So over the next year and a half, I wrote as much as I could when I had time. I had written up to the end of Part II: The Island, but eventually my forward progressed stalled, and months passed without much writing being done.

Two visits within one week of each other provided the motivation I needed to finish the manuscript. 

The first, was a class trip to the London Central Library to listen to Wesley King, author of the Vindico (thevindico.com) speak about writing, and his novels. (Which, by the way was the winner of the Red Maple contest, so I highly recommend that you read the Vindico and the sequel Feros right now!)

Actually, no. Wait. You need to finish reading my Call to Adventure first.

While listening to Wes speak, my story-telling juices started to flow and I knew I had to finish the book.  He said something that resonated with me; "Out of the 100 people who start a novel, only three will finish. Of those three, only one will see it published."

It was right then and there, that I decided that I was going to be one of the three. And I was going to be the one.

You can imagine my thrill when I approached Wes after the presentation and he graciously offered to read my story and give me some feedback.  Needless to say, the next few chapters poured out like water from a crumbling dam. I sent it to Wes a few weeks later. As promised, Wes returned it to me with some feedback, encouraging words and an offer to mentor me along the way. I am forever indebted to Wesley King, and Wes, if you are reading this, THANK YOU.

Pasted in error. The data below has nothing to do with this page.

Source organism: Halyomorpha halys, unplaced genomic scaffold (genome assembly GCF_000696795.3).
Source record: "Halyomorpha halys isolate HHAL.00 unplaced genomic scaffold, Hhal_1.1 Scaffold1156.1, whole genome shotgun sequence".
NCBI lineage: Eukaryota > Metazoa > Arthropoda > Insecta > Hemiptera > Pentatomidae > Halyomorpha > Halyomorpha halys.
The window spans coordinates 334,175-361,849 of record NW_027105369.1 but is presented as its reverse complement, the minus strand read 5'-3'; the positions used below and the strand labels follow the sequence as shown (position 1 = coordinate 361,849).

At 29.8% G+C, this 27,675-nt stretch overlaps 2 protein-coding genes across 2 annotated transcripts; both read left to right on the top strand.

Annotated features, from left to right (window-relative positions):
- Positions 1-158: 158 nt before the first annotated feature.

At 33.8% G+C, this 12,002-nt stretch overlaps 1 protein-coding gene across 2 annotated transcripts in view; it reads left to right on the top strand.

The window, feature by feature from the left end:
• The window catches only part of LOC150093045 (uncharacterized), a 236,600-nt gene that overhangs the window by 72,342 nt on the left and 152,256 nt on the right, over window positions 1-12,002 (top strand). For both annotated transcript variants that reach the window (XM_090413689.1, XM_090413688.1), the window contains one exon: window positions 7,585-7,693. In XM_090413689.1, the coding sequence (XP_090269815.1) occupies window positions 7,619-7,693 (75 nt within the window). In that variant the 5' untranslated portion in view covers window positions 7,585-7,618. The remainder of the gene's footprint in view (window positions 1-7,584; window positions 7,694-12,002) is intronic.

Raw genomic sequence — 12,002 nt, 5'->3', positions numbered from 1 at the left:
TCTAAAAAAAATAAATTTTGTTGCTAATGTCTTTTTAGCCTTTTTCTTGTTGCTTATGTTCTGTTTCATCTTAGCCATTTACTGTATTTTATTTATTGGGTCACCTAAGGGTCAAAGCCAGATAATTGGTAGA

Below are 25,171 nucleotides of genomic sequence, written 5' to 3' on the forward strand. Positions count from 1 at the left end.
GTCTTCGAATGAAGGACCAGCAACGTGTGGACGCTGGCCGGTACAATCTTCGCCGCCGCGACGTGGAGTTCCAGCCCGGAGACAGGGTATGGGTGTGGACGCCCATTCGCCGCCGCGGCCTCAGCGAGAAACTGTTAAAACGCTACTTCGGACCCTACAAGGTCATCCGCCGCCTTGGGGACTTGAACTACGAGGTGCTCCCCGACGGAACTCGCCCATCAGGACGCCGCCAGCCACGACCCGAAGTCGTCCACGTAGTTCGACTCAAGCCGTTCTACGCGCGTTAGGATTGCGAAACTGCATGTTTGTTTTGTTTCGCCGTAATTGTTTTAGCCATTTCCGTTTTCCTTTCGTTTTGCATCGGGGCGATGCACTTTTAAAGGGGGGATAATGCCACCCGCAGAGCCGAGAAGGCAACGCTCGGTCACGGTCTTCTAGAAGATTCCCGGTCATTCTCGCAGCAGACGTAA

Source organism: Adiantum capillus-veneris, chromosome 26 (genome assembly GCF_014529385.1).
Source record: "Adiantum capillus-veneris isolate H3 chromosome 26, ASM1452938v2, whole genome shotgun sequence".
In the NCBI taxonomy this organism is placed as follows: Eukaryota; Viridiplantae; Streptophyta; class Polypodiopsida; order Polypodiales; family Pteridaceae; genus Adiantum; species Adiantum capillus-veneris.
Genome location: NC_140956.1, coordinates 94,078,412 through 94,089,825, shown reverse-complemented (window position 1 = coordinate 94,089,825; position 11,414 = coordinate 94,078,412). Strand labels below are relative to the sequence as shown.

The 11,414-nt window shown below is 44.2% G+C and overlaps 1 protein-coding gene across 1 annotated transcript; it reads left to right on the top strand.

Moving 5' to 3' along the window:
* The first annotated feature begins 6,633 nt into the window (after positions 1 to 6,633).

The second visit came from two former students; Liam and Tad, who were now in grade ten. They returned to my classroom to visit, and the first question Liam asked was "Have you finished your book?" To have these boys come back, over a year later, and ask about it pushed me over the edge. They showed me that this story was worth writing, and worth fighting for.

Liam read the first (awful!) draft and loved it.  He wants to play Keyln in the movie.

I have an amazing circle of friends and family that support me and have a long list of people who want to be beta readers. To my wife, the solid foundation that I have chosen to build my life upon, there are no words. To my colleagues that were the very first beta readers who trudged through contraction hell, and too much "telling" and not enough "showing", thank you for your support.

My manuscript is currently nestled safely in the wondrously magical hands of author and freelance editor Kim Graff (kimgraff.com) and I cannot wait to see what she will do with it.

I have answered the Call to Adventure and am looking forward to taking my first step into the Special World of Authorville.

Stay Tuned!

C.R.B